Former militants now wage battle within Libya to discredit al-Qaeda

By Sudarsan Raghavan
Washington Post Foreign Service
Saturday, May 29, 2010; 3:08 PM

TRIPOLI, LIBYA -- His life as a militant began with a call to holy war. It ended inside a prison in his native Libya. In between, Sami al Saadi orchestrated attacks against Libyan leader Moammar Gaddafi, moved in Osama bin Laden's inner circle and befriended Mullah Omar, the Taliban leader.

Released from prison in March after he renounced violence, Saadi and other top leaders of the Libyan Islamic Fighting Group are now waging an ideological battle to de-radicalize extremists and discredit al-Qaeda.

"Let's leave Libya's dark chapter behind us," Gaddafi's son Saif al-Islam said the day Saadi was set free.

Libya, itself a former sponsor of terrorism, has joined a small but growing number of Arab and African nations that are using religion-based rehabilitation programs to isolate al-Qaeda and inoculate Muslims from bin Laden's narrative. Scores of militants have been released under the program, and U.S. officials say they are watching to see whether such models can serve as a blueprint for combating extremism at a time when al-Qaeda remains a long-term strategic threat.

"It is a new frontier in the fight against terrorism," said Rohan Gunaratna, head of the International Center for Political Violence and Terrorism Research in Singapore.

Yet Libya's experience also shows the limitations of efforts to reform Islamists who harbor deep-rooted grievances against U.S. policies and have spent their adult lives fighting for what they believed was just under the guidelines of Islam.

At one moment, Saadi seemed to embrace a new beginning. "Perhaps we can convince al-Qaeda not to attack the West," he said.

But he later sounded less sure: "I don't believe bin Laden is calling for the killing of any single civilian."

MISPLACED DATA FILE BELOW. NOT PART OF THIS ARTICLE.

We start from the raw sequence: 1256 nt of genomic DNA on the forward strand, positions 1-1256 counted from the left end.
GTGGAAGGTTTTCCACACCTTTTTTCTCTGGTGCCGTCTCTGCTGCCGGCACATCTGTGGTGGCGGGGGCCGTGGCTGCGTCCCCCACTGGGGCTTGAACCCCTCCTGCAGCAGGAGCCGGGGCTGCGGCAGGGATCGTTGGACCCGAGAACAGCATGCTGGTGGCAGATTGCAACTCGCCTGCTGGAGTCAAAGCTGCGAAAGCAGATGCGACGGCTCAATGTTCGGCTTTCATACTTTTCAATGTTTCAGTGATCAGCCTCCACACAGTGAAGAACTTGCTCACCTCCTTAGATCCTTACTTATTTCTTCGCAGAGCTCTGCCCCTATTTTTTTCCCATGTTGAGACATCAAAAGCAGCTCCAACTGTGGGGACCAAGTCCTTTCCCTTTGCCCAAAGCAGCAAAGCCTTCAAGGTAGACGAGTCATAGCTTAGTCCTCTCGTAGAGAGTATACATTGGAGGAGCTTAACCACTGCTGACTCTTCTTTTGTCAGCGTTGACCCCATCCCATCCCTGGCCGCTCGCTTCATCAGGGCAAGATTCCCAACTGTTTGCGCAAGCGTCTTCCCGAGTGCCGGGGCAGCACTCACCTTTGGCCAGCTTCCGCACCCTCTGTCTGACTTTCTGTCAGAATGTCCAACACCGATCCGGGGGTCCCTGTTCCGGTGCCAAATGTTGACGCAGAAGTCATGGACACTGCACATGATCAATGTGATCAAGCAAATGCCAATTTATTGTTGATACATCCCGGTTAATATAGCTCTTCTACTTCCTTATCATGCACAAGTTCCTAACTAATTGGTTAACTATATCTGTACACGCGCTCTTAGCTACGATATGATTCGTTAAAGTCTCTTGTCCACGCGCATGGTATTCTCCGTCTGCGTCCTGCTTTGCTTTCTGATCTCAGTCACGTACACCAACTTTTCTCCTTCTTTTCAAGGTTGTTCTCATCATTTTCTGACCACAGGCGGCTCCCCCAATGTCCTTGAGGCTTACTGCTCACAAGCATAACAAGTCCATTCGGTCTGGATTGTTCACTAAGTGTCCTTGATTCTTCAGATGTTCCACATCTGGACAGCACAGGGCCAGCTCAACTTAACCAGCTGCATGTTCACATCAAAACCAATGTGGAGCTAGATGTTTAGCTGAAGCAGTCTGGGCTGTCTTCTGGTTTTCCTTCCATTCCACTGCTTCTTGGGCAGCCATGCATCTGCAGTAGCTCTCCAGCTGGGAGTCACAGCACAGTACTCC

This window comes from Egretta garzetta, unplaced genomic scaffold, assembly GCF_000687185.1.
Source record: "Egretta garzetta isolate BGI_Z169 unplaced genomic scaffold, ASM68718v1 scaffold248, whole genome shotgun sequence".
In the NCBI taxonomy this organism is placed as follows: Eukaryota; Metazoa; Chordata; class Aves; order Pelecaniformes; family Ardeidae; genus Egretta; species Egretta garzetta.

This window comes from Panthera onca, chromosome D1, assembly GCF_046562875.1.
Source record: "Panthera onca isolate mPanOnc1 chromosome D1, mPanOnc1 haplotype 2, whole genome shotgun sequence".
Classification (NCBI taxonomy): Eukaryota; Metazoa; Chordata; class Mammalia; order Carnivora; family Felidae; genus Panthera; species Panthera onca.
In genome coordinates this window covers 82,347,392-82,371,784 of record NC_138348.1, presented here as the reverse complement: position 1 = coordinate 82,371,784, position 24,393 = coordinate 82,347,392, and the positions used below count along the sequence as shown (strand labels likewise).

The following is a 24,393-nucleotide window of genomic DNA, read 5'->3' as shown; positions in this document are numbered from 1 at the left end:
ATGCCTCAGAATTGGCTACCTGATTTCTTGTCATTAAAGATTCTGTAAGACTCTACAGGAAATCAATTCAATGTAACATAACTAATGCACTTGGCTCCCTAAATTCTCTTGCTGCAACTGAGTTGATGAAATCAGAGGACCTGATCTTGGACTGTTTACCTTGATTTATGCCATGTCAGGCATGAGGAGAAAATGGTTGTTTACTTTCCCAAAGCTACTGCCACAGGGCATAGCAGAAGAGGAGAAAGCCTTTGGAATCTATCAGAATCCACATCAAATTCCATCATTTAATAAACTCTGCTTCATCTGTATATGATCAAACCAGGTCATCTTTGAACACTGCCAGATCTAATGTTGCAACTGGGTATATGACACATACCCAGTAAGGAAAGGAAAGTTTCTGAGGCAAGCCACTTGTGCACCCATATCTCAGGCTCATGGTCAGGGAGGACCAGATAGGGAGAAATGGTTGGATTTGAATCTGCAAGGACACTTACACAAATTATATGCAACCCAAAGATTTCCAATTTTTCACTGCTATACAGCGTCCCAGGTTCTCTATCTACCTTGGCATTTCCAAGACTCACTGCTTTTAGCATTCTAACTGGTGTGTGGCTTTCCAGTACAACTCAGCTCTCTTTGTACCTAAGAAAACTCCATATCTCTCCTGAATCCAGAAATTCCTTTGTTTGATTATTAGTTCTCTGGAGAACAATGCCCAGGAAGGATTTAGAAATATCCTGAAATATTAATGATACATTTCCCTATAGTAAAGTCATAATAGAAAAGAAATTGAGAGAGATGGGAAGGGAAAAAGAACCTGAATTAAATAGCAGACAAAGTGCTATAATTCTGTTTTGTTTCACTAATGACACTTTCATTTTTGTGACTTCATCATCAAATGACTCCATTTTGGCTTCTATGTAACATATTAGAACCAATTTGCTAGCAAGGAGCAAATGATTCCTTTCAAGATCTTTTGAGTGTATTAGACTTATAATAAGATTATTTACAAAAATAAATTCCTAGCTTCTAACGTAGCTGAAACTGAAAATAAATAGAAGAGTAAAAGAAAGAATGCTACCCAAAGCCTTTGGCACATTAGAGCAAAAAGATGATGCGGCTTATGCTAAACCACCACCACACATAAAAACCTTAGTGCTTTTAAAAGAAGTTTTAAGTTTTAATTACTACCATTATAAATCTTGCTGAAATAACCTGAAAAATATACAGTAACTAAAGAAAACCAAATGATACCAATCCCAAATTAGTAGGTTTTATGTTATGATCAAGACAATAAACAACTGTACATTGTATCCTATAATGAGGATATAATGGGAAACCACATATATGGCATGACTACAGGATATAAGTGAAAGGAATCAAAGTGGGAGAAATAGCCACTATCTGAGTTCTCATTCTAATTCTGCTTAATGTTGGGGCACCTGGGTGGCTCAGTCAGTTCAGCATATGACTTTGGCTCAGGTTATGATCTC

The scion of a wealthy religious family, Saadi dropped out of college in 1988 to wage jihad, heeding an influential Sunni theologian's call to Muslims to liberate Afghanistan from the Soviets. Saadi said he first went to Saudi Arabia and then to Pakistan along with scores of Libyan fighters. He made his way to Afghanistan, where he met bin Laden at a training camp and was impressed by his "devoutness."

After the Soviets pulled out of Afghanistan, Saadi helped found the Libyan Islamic Fighting Group. The group's goal: to overthrow Gaddafi and turn Libya into an Islamic state. By the late 1990s, the militia had staged dozens of attacks in Libya, including three assassination attempts on Gaddafi.

"There was no way but to face the regime with force," Saadi recalled thinking, a faint smile emerging on his face, haggard and gray from years in prison.

The group thrived under Taliban rule and forged close ties to the radical regime's leaders. But it was divided on al-Qaeda. In several meetings before the Sept. 11, 2001, attacks, bin Laden urged the Libyan fighters to join him in confronting the West, especially the United States, Saadi and two other senior leaders said in their first extensive interviews with a journalist since their release from prison in March.

Some of the fighters were against the idea, warning that the United States might retaliate against the Taliban.

"We did not have any ambitions to export our conflict outside of Libya," recalled Khalid al-Sherif, the group's military commander.

But others embraced bin Laden's global jihad.

Today, one of the group's leaders, Abu Yahya al-Libi, is the spiritual leader of al-Qaeda's North African branch, al-Qaeda in the Islamic Maghreb, which has launched suicide bombings and killed Western hostages.